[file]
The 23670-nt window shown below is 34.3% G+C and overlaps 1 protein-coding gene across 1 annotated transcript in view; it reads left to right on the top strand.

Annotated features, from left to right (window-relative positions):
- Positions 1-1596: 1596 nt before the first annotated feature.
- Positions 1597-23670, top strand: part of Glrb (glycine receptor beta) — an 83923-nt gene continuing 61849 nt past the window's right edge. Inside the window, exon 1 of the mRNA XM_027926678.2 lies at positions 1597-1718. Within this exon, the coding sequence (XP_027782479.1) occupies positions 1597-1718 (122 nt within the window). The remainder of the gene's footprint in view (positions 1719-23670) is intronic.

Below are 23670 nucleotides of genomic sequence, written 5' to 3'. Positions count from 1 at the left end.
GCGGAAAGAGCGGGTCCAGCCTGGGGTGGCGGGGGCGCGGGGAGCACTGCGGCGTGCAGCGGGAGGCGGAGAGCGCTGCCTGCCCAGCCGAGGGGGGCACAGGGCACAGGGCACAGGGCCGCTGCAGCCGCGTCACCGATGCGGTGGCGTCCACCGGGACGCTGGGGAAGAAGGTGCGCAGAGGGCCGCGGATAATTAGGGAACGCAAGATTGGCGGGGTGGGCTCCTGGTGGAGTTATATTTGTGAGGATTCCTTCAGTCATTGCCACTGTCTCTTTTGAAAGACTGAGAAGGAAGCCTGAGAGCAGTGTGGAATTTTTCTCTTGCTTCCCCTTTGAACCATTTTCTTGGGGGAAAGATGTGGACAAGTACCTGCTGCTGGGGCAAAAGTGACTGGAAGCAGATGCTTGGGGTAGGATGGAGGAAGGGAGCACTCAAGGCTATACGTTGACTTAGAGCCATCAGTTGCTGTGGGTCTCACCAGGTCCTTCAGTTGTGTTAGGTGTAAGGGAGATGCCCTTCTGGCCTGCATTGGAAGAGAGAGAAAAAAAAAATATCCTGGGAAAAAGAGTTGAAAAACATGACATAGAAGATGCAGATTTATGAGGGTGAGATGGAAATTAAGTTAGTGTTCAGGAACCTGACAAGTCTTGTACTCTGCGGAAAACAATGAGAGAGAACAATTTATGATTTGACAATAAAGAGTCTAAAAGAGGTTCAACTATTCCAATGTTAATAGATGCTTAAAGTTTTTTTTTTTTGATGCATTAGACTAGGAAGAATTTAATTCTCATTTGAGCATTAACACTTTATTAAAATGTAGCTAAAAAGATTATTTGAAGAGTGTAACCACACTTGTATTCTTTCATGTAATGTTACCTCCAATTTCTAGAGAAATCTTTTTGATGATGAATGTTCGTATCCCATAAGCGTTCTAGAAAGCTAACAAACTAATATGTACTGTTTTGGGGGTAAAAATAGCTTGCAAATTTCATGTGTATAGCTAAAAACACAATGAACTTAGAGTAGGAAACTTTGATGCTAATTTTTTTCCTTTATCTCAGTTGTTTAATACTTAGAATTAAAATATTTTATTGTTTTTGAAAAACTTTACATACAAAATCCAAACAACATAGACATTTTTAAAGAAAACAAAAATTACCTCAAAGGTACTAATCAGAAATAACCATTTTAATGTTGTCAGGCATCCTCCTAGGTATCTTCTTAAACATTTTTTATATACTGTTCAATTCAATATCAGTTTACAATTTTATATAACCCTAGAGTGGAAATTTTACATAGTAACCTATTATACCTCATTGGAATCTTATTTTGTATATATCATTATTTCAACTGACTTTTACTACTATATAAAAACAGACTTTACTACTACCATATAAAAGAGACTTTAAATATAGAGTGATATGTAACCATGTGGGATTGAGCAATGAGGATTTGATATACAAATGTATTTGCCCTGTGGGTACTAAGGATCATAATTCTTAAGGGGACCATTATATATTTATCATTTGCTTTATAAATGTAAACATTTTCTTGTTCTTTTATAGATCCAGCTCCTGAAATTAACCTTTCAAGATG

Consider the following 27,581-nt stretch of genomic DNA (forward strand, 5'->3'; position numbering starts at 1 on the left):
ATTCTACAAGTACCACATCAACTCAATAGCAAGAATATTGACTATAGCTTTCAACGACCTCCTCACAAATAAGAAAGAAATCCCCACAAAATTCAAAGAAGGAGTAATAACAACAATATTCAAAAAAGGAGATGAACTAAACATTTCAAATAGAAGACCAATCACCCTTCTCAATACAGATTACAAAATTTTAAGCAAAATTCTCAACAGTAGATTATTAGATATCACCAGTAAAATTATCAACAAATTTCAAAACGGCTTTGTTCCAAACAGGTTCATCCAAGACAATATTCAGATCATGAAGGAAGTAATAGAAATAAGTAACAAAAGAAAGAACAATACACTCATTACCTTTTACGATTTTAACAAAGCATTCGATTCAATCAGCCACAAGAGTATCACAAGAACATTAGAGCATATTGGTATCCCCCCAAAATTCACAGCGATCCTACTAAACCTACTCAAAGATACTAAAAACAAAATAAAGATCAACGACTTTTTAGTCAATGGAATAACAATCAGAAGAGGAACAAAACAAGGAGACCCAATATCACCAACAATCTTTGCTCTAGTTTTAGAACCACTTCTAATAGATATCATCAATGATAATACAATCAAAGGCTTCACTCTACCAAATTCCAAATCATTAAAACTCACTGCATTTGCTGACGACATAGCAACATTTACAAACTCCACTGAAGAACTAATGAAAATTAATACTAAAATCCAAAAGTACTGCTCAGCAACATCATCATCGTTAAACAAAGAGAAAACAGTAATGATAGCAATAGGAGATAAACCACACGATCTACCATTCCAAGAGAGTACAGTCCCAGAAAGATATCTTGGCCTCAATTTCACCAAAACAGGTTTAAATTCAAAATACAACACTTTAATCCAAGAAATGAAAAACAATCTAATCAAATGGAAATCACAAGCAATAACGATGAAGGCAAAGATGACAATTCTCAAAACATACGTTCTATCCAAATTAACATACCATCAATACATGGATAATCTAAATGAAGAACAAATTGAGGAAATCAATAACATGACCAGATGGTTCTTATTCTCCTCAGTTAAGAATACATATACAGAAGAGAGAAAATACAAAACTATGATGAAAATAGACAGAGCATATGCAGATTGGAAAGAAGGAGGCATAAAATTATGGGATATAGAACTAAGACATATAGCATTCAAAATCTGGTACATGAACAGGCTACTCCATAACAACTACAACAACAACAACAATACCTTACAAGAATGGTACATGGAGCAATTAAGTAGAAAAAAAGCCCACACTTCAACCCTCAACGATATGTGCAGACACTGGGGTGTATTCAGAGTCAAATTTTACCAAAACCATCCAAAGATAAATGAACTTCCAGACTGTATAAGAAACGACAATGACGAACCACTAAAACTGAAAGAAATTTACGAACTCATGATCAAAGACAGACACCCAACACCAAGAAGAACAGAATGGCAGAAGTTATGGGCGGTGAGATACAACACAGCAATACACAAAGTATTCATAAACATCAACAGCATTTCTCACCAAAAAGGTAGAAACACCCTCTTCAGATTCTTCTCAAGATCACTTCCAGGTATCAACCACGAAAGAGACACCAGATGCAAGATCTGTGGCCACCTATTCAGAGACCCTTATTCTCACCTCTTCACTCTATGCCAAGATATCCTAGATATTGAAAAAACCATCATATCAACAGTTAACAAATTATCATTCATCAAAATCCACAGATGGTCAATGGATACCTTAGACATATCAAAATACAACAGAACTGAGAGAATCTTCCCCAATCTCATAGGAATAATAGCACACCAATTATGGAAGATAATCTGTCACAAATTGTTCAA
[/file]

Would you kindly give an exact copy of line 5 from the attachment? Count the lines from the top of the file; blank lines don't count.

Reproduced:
Below are 23670 nucleotides of genomic sequence, written 5' to 3'. Positions count from 1 at the left end.